It wasn’t all fun and games though. Freeland (pictured, on left, with NSW Arts Minister George Souris and Festival Director Nashen Moodley) was attending the 60th Sydney Film Festival (SFF) Program Launch at Customs House in his role of Festival chairman; he even had to give a speech, and we all know how lawyers hate giving speeches!
Famous Aussie actor Hugo Weaving, who attended the launch and was papped chatting casually with Freeland, will be the jury president for the Festival’s Official Competition.
Weaving first came to international attention when he starred in Priscilla, Queen of the Desert, before going on to become the king of trilogies by starring in The Matrix, The Lord of the Rings and The Hobbit. He also voiced Rex the sheepdog in one of Folklaw’s favourite films, Babe.
Freeland, now in his fourth year as Festival chairman, seemed right at home among the ‘arty types’ and glitterati in attendance, and he opened proceedings by thanking everyone for coming and emphasising the “significance of the Festival”.
He added: “We’re firmly looking to the future and how the Sydney Film Festival can continuously re-invent itself.”
We guess the SFF isn’t so dissimilar to law firms in that way...
Freeland also gave a shout-out to the NSW Government and said the Festival “wouldn’t be possible without the support of our NSW Government partners”.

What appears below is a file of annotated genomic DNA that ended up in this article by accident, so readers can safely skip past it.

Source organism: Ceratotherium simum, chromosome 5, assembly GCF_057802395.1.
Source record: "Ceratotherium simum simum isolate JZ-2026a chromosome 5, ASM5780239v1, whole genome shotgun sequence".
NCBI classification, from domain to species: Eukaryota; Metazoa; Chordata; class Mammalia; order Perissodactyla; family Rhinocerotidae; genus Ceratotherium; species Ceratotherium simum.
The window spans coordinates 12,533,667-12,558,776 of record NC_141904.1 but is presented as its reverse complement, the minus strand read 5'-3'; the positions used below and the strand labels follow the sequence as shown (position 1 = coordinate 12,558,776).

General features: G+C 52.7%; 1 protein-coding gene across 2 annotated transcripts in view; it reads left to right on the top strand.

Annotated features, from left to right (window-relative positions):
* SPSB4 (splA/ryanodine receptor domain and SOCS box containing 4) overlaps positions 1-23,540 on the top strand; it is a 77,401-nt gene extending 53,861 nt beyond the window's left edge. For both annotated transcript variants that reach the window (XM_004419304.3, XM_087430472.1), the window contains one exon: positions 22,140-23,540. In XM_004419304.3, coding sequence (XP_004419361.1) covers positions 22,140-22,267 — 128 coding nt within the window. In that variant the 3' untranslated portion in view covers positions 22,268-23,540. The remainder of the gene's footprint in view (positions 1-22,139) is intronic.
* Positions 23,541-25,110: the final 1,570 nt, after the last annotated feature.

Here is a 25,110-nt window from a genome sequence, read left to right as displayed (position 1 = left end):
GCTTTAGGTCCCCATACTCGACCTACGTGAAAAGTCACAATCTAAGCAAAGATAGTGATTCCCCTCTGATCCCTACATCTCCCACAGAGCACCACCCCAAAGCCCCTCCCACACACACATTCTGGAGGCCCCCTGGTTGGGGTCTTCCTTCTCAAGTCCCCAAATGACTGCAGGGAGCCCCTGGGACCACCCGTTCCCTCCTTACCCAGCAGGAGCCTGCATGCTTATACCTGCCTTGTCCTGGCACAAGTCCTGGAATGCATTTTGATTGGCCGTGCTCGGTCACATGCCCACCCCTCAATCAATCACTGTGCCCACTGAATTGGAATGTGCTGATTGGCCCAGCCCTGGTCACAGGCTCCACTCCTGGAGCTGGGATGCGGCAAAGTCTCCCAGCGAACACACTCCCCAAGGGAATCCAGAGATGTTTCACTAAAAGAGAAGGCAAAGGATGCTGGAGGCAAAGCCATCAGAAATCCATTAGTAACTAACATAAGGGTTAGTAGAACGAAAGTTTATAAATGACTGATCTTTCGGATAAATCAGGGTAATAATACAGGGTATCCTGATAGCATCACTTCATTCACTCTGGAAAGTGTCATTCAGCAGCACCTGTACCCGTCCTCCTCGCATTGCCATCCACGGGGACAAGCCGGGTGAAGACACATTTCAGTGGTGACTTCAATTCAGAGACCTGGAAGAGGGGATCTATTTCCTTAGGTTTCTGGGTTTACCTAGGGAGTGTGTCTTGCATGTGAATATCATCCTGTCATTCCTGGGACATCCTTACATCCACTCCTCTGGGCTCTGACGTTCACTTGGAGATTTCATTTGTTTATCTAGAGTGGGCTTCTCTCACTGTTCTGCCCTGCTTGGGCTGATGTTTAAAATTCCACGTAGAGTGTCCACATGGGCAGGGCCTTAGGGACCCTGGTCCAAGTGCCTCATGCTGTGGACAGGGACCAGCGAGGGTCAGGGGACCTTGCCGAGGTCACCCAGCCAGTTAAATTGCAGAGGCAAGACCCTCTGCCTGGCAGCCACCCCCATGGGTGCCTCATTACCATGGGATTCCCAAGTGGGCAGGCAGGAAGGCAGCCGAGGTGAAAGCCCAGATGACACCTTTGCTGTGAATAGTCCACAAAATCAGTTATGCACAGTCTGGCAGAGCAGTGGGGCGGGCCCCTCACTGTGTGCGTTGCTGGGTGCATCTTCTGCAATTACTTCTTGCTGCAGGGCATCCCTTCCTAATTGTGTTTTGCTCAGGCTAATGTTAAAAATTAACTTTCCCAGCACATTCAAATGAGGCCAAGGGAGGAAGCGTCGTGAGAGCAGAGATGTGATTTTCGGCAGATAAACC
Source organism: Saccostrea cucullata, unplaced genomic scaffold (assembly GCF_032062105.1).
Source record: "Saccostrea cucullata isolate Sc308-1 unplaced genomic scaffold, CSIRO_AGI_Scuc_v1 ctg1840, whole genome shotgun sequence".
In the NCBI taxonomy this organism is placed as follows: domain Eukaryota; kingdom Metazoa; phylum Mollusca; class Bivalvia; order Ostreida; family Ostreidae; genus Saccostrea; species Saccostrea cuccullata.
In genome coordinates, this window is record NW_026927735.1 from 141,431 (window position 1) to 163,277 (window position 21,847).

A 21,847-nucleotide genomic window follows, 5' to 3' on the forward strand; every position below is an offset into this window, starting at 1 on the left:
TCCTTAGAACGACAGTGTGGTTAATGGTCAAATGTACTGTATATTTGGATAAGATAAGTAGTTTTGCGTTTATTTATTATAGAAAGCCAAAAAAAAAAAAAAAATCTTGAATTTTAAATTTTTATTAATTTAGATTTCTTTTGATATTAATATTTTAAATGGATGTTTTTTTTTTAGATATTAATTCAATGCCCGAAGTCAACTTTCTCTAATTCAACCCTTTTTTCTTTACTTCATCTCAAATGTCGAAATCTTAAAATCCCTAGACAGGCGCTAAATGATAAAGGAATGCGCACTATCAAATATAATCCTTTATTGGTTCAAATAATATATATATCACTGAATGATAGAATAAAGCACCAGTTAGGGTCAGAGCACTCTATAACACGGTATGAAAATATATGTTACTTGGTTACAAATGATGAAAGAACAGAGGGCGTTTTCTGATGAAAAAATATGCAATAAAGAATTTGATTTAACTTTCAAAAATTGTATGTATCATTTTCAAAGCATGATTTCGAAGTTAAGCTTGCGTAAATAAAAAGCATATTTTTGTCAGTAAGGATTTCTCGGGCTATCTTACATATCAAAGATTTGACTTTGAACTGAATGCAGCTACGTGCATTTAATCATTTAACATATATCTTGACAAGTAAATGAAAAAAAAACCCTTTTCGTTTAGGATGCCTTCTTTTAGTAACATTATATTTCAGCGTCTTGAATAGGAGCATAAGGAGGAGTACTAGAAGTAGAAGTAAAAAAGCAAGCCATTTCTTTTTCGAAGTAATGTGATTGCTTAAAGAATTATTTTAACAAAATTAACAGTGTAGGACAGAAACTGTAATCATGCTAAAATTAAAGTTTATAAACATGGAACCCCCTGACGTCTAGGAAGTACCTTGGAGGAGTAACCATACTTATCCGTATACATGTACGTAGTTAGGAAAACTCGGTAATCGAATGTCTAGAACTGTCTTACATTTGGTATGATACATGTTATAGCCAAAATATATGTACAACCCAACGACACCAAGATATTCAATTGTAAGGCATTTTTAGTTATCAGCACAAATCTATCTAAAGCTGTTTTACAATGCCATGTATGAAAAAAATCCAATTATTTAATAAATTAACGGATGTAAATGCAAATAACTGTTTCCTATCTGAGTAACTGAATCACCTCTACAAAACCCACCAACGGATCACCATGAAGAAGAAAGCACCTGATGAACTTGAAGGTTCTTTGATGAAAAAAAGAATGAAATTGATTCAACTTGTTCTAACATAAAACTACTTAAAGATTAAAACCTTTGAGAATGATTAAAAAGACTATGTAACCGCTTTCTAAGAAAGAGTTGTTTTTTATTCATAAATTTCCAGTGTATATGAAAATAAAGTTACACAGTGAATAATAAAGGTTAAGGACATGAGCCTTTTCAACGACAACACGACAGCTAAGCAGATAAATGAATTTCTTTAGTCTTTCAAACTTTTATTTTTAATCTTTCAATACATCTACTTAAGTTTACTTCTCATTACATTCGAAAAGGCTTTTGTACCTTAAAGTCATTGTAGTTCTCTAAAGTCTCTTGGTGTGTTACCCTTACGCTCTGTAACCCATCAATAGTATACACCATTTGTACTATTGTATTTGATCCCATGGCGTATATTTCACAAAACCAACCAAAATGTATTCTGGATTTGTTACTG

The gesture was appreciated by NSW Arts Minister George Souris, who spoke after Freeland to officially launch the Festival Program, and said, in government, being thanked “doesn’t always happen”.
We hear ya George, Folklaw never gets any thanks for the invaluable service we provide either...
Although we did appreciate getting an invite to the launch; you don’t have to ask us twice to anything that involves free muffins and curry-spiced popcorn...
Freeland was getting a bit sentimental towards the end of his speech, saying: “I can think of no better way to while away a Sydney winter than by sharing the visual sensation of great film with family and friends.”
Aw. Folklaw agrees, and with 190 titles from 55 countries on over the 12 days of the Festival (which runs from 5-16 June), there is sure to be something for everyone.
We just hope all you overworked lawyers get some time to enjoy it...
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